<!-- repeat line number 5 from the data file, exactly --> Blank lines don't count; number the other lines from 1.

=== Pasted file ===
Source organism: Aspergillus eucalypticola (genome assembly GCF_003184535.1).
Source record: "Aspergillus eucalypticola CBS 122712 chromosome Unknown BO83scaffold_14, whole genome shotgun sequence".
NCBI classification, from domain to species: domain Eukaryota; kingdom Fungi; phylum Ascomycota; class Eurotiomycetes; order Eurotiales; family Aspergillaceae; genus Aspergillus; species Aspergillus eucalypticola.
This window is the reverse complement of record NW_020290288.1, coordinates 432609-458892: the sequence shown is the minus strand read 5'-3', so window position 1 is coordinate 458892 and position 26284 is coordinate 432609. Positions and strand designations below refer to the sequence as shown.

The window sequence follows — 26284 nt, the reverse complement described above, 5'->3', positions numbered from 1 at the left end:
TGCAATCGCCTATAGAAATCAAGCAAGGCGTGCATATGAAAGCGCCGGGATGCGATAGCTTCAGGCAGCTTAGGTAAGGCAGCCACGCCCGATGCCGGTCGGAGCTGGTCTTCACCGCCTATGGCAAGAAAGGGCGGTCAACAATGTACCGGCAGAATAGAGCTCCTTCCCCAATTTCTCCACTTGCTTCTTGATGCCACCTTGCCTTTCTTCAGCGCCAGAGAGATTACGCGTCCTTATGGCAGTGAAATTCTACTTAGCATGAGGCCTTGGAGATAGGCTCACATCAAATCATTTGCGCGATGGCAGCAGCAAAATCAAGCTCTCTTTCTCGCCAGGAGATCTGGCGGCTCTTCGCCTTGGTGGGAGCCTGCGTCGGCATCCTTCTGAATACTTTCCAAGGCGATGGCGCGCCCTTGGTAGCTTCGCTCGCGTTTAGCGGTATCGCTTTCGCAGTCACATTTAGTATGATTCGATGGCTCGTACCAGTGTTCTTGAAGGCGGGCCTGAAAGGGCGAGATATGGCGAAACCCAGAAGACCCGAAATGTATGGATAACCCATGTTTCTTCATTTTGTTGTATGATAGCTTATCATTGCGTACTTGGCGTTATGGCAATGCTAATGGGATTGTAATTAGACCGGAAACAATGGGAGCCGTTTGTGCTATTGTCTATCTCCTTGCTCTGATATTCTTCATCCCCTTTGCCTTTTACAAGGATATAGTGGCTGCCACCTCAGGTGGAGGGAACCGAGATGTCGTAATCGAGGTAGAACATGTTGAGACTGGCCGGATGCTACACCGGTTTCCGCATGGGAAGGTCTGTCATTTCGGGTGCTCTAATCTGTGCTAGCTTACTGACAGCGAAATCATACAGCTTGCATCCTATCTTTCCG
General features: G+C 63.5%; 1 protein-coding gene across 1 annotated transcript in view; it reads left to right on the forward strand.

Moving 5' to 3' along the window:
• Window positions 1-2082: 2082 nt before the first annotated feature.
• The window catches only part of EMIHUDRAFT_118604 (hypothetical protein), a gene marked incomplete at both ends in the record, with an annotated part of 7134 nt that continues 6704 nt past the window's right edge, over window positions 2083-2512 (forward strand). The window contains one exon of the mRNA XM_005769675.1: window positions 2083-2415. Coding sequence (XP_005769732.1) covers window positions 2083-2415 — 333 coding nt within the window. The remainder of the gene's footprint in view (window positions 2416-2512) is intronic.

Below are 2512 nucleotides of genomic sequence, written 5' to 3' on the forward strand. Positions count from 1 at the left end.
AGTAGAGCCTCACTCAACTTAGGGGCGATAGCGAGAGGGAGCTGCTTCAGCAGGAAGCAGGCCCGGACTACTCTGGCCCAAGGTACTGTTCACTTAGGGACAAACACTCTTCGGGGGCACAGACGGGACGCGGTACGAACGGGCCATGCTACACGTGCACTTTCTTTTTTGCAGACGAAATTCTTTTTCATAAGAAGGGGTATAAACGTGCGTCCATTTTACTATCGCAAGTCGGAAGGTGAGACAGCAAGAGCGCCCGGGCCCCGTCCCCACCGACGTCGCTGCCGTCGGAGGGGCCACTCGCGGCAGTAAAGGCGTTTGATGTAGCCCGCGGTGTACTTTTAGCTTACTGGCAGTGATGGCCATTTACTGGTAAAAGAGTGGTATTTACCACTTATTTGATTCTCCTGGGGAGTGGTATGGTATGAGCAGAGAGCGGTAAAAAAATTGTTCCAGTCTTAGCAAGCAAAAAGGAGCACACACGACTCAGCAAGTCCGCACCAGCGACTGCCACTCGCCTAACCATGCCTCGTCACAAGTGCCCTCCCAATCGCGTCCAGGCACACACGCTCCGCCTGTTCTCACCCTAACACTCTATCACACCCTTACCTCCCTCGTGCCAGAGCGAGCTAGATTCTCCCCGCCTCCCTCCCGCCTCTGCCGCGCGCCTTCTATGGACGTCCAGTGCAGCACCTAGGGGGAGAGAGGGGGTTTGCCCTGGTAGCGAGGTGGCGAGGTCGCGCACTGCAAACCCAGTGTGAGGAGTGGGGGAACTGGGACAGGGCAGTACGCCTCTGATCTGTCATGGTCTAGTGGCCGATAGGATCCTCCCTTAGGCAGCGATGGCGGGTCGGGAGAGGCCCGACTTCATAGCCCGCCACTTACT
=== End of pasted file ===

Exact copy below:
The window sequence follows — 26284 nt, the reverse complement described above, 5'->3', positions numbered from 1 at the left end: